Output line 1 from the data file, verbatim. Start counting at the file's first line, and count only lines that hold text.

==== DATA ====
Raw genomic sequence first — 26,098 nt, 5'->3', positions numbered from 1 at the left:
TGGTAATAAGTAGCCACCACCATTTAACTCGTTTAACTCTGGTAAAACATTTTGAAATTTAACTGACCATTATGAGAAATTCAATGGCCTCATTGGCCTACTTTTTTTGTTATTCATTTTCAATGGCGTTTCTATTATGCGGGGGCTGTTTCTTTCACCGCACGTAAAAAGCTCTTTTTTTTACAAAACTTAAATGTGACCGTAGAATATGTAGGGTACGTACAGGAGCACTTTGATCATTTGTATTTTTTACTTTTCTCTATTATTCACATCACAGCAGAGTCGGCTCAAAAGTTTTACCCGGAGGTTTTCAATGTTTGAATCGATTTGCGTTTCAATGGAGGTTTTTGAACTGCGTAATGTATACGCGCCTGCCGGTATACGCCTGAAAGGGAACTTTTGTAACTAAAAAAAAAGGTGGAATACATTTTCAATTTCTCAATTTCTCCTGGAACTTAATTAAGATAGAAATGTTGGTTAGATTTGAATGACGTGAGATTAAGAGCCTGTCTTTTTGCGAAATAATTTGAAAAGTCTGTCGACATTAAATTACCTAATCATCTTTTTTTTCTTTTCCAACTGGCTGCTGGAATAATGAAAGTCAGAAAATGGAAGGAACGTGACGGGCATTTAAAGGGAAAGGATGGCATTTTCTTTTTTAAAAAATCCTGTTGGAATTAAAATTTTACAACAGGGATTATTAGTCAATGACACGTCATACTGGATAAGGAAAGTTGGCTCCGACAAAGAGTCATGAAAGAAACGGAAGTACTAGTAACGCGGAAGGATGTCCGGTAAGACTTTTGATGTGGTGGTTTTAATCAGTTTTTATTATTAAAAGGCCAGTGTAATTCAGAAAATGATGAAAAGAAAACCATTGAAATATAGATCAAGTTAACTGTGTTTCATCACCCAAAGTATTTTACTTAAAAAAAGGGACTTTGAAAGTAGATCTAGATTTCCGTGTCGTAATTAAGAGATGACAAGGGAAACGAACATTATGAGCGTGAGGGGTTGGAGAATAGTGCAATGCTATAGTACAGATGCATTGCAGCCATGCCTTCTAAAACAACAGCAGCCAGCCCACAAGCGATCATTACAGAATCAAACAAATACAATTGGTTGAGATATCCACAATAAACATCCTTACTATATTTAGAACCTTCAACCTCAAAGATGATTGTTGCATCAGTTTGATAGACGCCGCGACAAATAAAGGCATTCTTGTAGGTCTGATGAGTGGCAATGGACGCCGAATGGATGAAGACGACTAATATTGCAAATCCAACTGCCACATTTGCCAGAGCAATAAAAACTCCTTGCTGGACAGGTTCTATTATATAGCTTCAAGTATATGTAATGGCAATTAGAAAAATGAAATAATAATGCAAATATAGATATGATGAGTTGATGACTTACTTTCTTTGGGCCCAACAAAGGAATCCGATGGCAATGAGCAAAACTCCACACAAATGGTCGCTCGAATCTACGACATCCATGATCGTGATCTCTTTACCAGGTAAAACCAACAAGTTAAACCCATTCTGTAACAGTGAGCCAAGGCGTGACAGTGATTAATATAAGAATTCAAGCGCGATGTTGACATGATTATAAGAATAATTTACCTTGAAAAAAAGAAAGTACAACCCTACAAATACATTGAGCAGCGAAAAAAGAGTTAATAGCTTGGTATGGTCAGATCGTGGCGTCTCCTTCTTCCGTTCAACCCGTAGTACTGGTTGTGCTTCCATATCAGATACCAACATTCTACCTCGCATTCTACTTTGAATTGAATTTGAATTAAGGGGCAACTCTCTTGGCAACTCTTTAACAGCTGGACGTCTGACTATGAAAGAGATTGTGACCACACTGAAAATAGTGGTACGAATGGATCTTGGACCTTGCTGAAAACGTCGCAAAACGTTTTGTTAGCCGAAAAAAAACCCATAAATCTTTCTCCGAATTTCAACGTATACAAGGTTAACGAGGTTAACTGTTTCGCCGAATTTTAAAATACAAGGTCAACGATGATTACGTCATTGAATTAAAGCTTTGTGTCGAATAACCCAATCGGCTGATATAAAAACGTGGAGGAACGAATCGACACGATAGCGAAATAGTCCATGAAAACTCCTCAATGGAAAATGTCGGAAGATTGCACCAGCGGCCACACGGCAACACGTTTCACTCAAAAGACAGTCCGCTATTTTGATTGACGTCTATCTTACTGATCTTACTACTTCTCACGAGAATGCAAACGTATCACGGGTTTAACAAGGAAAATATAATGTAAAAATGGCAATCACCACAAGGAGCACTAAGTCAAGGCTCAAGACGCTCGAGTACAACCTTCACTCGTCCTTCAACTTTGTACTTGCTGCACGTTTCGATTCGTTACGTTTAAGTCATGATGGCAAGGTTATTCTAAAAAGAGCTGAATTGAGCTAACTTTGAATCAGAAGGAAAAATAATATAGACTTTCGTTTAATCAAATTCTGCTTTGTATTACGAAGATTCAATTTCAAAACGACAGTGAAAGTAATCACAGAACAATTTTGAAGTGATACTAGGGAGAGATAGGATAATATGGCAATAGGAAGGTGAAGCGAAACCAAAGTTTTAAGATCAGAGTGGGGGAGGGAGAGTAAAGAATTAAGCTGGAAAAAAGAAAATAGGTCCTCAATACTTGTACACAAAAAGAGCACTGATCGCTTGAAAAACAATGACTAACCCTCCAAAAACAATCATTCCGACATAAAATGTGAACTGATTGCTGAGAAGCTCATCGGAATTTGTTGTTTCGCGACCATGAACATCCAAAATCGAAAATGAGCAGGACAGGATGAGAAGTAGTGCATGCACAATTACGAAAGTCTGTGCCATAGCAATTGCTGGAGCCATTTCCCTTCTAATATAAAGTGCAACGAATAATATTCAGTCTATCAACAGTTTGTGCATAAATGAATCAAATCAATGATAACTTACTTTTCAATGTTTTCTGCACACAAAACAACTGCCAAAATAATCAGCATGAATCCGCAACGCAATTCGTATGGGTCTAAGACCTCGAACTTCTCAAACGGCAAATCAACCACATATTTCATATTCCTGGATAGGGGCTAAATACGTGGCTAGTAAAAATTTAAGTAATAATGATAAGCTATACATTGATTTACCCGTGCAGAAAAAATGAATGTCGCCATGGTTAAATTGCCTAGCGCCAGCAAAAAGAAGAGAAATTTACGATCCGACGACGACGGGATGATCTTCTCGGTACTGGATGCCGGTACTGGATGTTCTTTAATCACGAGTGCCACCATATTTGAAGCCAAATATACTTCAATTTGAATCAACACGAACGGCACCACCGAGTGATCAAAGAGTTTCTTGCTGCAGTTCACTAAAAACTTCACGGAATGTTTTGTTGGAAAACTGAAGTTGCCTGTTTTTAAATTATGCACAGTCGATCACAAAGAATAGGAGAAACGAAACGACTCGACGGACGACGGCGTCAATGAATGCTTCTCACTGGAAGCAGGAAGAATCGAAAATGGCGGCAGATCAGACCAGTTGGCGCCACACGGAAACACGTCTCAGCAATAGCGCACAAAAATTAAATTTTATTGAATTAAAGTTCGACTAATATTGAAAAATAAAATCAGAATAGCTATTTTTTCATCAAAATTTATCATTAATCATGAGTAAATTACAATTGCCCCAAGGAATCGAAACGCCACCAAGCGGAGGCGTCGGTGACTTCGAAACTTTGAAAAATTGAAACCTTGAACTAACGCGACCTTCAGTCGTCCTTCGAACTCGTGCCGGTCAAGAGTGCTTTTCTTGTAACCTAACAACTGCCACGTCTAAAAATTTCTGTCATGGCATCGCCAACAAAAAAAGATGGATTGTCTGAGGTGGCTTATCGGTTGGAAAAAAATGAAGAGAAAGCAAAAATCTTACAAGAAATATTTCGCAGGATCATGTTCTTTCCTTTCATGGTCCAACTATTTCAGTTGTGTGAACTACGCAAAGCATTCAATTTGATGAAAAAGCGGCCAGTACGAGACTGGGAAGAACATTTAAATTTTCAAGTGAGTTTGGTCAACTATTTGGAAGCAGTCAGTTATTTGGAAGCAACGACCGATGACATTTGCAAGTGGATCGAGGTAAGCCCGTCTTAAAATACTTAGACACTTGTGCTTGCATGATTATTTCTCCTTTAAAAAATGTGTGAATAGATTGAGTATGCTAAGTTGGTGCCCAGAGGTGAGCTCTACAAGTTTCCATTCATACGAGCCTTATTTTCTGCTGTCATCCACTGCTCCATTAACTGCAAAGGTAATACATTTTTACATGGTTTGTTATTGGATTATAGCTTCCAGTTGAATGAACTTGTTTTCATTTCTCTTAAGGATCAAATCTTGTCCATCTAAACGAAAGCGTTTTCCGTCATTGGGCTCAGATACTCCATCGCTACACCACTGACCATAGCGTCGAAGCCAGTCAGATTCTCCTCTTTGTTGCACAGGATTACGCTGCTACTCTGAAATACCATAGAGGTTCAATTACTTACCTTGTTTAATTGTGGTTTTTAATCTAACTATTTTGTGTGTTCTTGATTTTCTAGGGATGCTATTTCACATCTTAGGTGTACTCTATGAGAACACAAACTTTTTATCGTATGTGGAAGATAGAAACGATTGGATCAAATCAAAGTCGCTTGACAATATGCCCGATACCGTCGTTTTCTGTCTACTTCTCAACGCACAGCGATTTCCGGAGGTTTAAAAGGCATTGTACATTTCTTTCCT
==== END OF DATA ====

Raw genomic sequence first — 26,098 nt, 5'->3', positions numbered from 1 at the left: